Aspen Mountain rises right out of downtown Aspen and is renowned among expert skiers who enjoy steep, sustained terrain and never-ending mogul runs. Aspen Mountain is just 675 acres, but feels much larger because it’s easy to ski the mountain’s 3,200-plus vertical feet run after run via the Silver Queen Gondola. One of the best aspects of Aspen Mountain is that it’s simple to navigate and only features a handful of chairlifts.
Aspen Highlands and its famed high-alpine, hike-to Highland Bowl is also popular among experts who like to earn their turns and appreciate backcountry-style skiing or riding.
Snowmass’ high-alpine terrain provides daredevils with the opportunity to test their limits on cliffs, chutes, small drops and short steeps.
Aspen Mountain is an expert skier’s paradise with three ridge lines featuring black and double-black-diamond runs. Bell Mountain is located directly in the middle of the ski area and is a great place to familiarize yourself with the resort. If you’d like to make your laps shorter, you can ski Bell Mountain back to Ajax Express, rather than heading all the way back down to the Silver Queen Gondola.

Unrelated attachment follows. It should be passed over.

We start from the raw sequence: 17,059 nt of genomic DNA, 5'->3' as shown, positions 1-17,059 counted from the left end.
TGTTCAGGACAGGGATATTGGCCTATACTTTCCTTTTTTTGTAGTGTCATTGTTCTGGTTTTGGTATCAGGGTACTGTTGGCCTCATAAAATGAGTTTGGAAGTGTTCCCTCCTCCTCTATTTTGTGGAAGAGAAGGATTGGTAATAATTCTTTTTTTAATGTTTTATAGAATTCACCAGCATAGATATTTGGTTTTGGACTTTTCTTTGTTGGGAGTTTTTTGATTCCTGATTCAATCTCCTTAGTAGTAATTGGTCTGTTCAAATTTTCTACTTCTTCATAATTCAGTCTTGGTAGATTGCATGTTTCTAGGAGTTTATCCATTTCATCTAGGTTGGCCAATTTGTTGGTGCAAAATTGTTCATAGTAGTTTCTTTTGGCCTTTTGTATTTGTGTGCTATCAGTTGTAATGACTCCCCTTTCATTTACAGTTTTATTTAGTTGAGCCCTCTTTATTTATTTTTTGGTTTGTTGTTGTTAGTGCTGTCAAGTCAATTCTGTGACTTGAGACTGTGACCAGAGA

The Dumps, accessed via FIS chairlift, is where you want to be on a powder day. This area's aspect tends to attract the most snow, especially during a windy storm. The Dumps feature everything from perfectly spaced glades and wide-open powder fields to technical chokes through former mining zones. If you’re looking to test your speed, ski Aztec, where the annual World Cup Winternational Women’s Downhill is held.
During your Aspen ski vacation, it’s key that you make time to experience the ultimate expert-skier adventure: a hike to Aspen Highland Bowl. The hike ascends 700 vertical feet and can take anywhere from 30 minutes to just under an hour depending on your level of fitness. The effort is well-worth it, especially once you’re standing atop the Bowl’s summit and looking out at Maroon Creek Valley, Castle Creek Valley, Independence Pass, the Gore Range and Sopris Mountain.
The best lines and softest snow are typically found in the “G” zone, so be sure to make it to the Bowl’s summit and the snake along the ridge towards the trees on skier’s right. From here you can head towards well-spaced, steep glades and small powder fields in G-2 through G-5, or head straight down the fall line on G-8. If it hasn’t snowed in a couple days or you’re looking for a line that will make you feel like you’re starring in a ski movie, head down Ozone, the line that descends down the middle of the bowl. The snow remains soft and chalky here days and even weeks after a storm.